Jeremy Weir said in an interview with Fastmarkets that problems surrounding the speed at which new projects can be brought to the market will nonetheless remain.
“Ultimately, prices incentivize investment. Look at lithium – when prices soared, everyone began chasing lithium projects. There should be a price response to deficiencies,” he said.
Lithium prices rose by tenfold over the past two years peaking in November and slipping lower when Covid lockdowns in China dampened sentiment and Chinese electric vehicle maker BYD said it expected the market to move into surplus next year.
Fastmarkets’ price assessment for lithium carbonate 99.5% Li2CO3 min, battery grade, spot price range exw domestic China was 490,000-520,000 yuan ($72,300-76,700) per tonne on January 5, down from 500,000-540,000 yuan per tonne a week earlier.
“The issue is how quickly new supply can be brought to the marketplace; it takes more than ten years to get projects into operation, from six to seven years previously, largely due to permitting delays. Governments and regulators need to recognize it’s not a case of lowering standards, it’s a case of improving efficiencies,” he added.
Speaking on the sidelines of the Future Minerals Forum in Riyadh, Saudi Arabia, Weir said there is long-term issue in providing an ample supply of metals like copper, lithium, cobalt, and nickel.
This comes amid a backdrop of strong demand, with some analysts forecasting nickel and lithium consumption in batteries to rise by 220% and 400% respectively by 2030, he noted.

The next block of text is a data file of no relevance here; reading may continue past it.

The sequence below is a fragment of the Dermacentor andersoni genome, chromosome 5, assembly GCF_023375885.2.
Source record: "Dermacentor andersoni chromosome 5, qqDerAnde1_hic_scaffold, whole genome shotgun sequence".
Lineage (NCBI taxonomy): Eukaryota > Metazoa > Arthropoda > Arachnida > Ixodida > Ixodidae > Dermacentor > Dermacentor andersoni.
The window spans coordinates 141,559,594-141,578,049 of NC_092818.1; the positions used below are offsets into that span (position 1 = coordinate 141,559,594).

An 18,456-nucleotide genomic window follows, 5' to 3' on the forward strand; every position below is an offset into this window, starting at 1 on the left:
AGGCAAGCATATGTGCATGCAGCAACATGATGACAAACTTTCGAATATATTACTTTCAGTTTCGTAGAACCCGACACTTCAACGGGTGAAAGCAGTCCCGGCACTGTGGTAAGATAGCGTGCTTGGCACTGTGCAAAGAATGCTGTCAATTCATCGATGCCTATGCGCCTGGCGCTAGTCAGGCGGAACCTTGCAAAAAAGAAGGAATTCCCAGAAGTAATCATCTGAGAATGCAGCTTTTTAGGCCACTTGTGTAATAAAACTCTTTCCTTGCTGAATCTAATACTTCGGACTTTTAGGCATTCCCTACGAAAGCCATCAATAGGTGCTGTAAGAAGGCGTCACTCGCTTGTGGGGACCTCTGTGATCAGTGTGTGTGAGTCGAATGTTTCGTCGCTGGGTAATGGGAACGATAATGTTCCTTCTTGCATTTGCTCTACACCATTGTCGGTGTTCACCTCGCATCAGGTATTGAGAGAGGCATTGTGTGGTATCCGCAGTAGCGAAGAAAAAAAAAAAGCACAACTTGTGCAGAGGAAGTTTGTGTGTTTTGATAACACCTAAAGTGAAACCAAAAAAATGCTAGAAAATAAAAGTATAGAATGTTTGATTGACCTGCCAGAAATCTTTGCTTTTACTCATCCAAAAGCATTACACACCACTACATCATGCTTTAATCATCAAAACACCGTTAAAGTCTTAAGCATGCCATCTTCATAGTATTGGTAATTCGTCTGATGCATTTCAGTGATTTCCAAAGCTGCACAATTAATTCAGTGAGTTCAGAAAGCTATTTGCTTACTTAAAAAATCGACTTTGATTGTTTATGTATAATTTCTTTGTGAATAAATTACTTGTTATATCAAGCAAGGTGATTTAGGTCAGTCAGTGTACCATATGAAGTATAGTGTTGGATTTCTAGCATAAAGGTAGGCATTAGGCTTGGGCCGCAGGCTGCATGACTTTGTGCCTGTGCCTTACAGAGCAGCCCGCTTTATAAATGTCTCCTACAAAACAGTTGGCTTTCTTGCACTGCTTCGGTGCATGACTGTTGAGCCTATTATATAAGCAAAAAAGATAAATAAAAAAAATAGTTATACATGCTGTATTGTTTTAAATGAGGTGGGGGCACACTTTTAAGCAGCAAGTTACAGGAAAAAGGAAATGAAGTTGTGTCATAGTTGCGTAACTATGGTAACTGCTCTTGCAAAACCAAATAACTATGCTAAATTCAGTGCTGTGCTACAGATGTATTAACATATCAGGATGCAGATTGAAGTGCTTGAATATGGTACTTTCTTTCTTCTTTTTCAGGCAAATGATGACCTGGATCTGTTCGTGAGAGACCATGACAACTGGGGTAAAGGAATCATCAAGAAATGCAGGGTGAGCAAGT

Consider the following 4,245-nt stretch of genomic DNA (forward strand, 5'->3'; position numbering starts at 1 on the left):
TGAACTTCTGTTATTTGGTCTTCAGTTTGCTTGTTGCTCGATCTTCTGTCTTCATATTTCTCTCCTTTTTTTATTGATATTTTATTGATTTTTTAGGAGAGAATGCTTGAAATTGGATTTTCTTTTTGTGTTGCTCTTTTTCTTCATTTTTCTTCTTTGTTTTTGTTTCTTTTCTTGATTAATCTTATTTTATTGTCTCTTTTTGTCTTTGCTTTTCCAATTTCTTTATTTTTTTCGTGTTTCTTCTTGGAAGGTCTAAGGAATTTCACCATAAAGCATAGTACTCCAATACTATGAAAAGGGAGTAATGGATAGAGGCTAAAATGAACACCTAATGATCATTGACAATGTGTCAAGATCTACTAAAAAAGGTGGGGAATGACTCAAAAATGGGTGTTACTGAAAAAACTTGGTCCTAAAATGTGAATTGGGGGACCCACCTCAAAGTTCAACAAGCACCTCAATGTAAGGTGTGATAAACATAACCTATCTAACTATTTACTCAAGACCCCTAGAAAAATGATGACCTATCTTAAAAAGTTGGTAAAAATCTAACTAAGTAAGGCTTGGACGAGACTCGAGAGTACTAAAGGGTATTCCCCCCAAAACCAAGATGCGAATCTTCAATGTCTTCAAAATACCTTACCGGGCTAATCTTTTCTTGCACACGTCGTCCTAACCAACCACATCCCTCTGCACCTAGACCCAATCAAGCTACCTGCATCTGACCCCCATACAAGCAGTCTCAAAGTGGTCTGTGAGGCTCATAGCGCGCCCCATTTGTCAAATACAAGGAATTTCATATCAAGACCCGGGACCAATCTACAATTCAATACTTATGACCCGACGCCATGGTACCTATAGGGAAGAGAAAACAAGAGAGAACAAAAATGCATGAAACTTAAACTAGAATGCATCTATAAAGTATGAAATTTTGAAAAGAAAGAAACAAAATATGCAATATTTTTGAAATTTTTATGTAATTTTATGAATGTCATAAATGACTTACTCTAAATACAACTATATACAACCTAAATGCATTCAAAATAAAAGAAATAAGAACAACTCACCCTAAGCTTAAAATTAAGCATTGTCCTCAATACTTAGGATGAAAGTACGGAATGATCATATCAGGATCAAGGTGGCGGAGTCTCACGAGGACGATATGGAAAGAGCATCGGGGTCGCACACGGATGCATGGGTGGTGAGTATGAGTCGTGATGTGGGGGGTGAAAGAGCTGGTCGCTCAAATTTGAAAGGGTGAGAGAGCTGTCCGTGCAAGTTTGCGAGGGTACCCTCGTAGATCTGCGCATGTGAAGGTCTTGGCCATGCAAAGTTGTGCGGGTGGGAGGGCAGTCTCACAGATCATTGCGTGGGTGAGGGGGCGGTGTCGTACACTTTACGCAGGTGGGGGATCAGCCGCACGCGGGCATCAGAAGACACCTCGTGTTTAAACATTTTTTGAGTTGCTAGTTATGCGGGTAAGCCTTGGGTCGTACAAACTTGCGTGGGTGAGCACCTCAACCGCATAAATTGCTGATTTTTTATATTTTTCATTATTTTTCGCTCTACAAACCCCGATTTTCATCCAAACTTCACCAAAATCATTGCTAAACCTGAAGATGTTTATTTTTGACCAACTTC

“That demand has to be met. Non-ferrous metals like aluminium are essential to decarbonization, while zinc is critical for infrastructure – the future is metals-intensive. Copper is the main metal required for the transition,” he told Fastmarkets.
According to Weir, the shortfall in supply of materials required for the world to meet its net-zero targets will also likely be accompanied by an increase in mergers and acquisitions due to the desire for fast access to production, a process that some of the larger mining companies have already begun. “You cannot continue to keep paying dividends; you need to sustain growth,” he said.
Regulation is also playing a role, he noted, citing the US Inflation Reduction Act as providing incentives for projects to be developed.
“Again, it’s not lowering standards, it’s just making sure you get the environmental impact assessment right, along with all other conditions for the project,” he added.
It’s not a one-size-fits-all situation, however: Weir noted that work needs to be done to raise the economic prosperity of countries which rely on hydrocarbons and can’t afford to transition immediately.
“Governments adopt different approaches and ones that they can afford. We have a global metal price but not a global carbon price. It’s very challenging,” he said.
To assist in preparations for tracing supply chain emissions, Trafigura developed a carbon calculator tool internally. But Weir said the company soon realized the challenge of calculating carbon “required an industry-level solution.”
“We entered the partnership with Palantir Technologies to provide a platform for industry collaboration and to use their expertise in data security and analytics. Palantir is taking the lead,” Weir told Fastmarkets.
“We want the industry to use it as a tool to calculate and share accurate supply chain emissions data – it’s not about Trafigura trying to get some advantage out of it, the income generated isn’t going to move the needle. It’s about finding a way to provide our customers with the carbon intensity of materials we deliver,” he added.
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